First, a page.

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August 13, 2013

Board OK’s pool project, 7-0

First step in approval process moves $9.8 million project forward

TERRE HAUTE — The Vigo County School Board voted unanimously Monday to move forward with a proposal to build a new, centrally located swimming facility, replacing aging pools at the district’s three major high schools.

The board room had a standing-room-only crowd, with  the swimming community showing up in force for the public hearing, a legal step in the process. During the hearing, 19 people spoke, 18 of those strongly in favor. Each speaker drew applause from the audience.

The board approved preliminary determination and bond resolutions, which advance the project and set parameters. The cost cannot exceed $9.8 million and the project would be funded through a general obligation bond issue.

“It’s a first step. The board has approved moving forward with the concept,” Superintendent Dan Tanoos said after the meeting. “You had tremendous support from the community again this evening. The swimming community is very focused and organized.”

Preliminary plans call for a swimming center that would be 30,000 square feet. It would house a 25-yard by 50-meter pool to accommodate swimming and diving; a small therapeutic pool for physical therapy and rehabilitation; seating for 300 to 500 spectators; and space for lockers, offices, concession and storage areas.

“This is step one of a lengthy process,” said Donna Wilson, chief financial officer. There are other steps that must go before the board that include hiring an architect, approving project design and specifications and soliciting and awarding construction bids.

As a next step in the process, the board must publish a notice of its preliminary decision to issue bonds. The project is subject to a petition and remonstrance process.

During the board’s presentation, the administration pointed out that all kindergarten students will participate in a learn-to-swim program.

Working with United Way, the school district plans to offer a Swim by 7 program, in which all kindergarten students will receive five days of swim lessons — over the course of a week — as part of their school day.

Bus transportation will be provided at an estimated cost of $7,500, and the school district is working with United Way to secure grant funding. About 1,200 kindergarten students each year would be involved.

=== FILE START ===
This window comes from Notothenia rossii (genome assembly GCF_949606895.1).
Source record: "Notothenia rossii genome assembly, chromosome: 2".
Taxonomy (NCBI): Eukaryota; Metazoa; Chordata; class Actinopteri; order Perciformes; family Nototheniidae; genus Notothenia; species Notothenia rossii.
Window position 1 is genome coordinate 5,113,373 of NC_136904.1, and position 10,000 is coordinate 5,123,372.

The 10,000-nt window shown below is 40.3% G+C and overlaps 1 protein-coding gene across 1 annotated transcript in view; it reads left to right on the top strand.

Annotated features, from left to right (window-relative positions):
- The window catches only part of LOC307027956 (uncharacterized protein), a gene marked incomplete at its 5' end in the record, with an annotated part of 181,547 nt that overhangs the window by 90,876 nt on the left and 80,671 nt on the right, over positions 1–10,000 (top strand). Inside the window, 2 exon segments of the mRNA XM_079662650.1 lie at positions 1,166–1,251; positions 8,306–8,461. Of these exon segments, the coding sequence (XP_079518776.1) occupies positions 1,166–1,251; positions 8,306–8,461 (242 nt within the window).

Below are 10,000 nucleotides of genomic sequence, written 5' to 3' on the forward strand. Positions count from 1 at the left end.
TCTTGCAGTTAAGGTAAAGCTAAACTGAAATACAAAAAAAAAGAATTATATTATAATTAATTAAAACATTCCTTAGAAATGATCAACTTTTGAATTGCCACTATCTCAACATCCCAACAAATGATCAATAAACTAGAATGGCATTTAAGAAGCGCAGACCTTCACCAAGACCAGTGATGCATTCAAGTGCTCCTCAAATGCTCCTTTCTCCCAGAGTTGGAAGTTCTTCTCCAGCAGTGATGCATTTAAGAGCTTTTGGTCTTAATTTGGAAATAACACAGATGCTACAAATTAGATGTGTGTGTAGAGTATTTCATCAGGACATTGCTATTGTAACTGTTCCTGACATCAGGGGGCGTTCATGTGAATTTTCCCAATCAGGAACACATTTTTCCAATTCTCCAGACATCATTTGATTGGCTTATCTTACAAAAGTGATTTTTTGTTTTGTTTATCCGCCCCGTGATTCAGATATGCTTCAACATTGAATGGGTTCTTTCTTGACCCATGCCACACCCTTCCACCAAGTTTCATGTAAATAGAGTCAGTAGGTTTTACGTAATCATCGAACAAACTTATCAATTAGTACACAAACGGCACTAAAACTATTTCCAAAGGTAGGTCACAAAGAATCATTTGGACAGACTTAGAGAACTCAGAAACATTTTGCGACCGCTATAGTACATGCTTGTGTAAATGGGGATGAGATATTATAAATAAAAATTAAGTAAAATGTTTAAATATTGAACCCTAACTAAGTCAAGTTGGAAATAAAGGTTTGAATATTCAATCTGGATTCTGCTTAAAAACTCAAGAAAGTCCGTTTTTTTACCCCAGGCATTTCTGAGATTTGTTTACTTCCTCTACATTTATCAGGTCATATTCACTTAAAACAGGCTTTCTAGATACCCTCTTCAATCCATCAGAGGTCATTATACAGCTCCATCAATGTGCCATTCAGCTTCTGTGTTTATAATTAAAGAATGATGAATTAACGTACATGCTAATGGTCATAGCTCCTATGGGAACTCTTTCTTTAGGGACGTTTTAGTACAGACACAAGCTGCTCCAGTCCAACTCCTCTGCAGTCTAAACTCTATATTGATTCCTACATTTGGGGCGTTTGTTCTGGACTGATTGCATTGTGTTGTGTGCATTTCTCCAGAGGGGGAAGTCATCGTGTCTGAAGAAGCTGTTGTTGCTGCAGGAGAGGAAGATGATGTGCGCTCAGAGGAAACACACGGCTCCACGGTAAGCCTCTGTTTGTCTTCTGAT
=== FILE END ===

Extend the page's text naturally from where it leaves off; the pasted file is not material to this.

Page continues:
High school students would benefit from elective courses. Swim teams, the Torpedoes, other athletic teams, special needs students and the community would benefit from the pool; officials said there will be hours in which the facility would be open for community use.

The project with be financed with a bond issue of no more than $9.8 million, said Lonnie Therber, district financial consultant. The estimated hard and soft construction cost is $9,055,000 and the estimated cost to issue bonds, paid from bond proceeds, is $745,500.

The tax rate impact will be neutral because some bond issues will be paid off and go off the tax rate. Debt-service payments would not kick in until 2016, Wilson has said.

Debt service payments on the bond issue will be structured to increase as payments for existing obligations decrease, Therber said. During the life of the new issue, total debt service for all projects “will remain at the same level it is now.”

The impact on the debt service rate is estimated at a maximum of 11 cents per $100 assessed valuation.

The district expects no cost increases to operate the facility because it will be more efficient than the three existing high school pools, officials say.

During the public comment period, 18 people voiced strong support for the new swimming facility. One of them, Nicole Moore, the parent of a swimmer, said she came from a community that lost its pool, swim team and related programming.

The family was happy to become involved with Terre Haute’s swimming programs. “We are very proud to be part of this swim community,” she said. “Terre Haute has great programming and great opportunities for its  youth, and I strongly believe it’s very, very important to people.”

Swimming provides a life skill that is irreplaceable, Moore said. It promotes confidence, builds character and instills a strong worth ethic.

Valerie Kimble, also the parent of a swimmer, views the new facility and new programs as a way to increase minority participation in swimming.

Evan Austin, a former Terre Haute South Vigo swimmer who competed in the 2012 Paralympic Games in London, also talked about the positive impact the swimming program has had on his life and how swimming can open doors for those with disabilities.

The only person to raise questions and concerns about the proposed swim facility was Dwayne Malone, who said he was speaking on behalf of “the poor and minority students and families.”

He said he did not attend to debate the need. “You have proven your point for a new centralized pool,” he said. But he questioned the district’s priorities in how it spends money for the benefit of all children.

If the new pool is built, he asked that groups such as the Torpedoes engage more poor and minority students to participate in swim programs.

Sue Loughlin can be reached at 812-231-4235 or sue.loughlin@tribstar.com.

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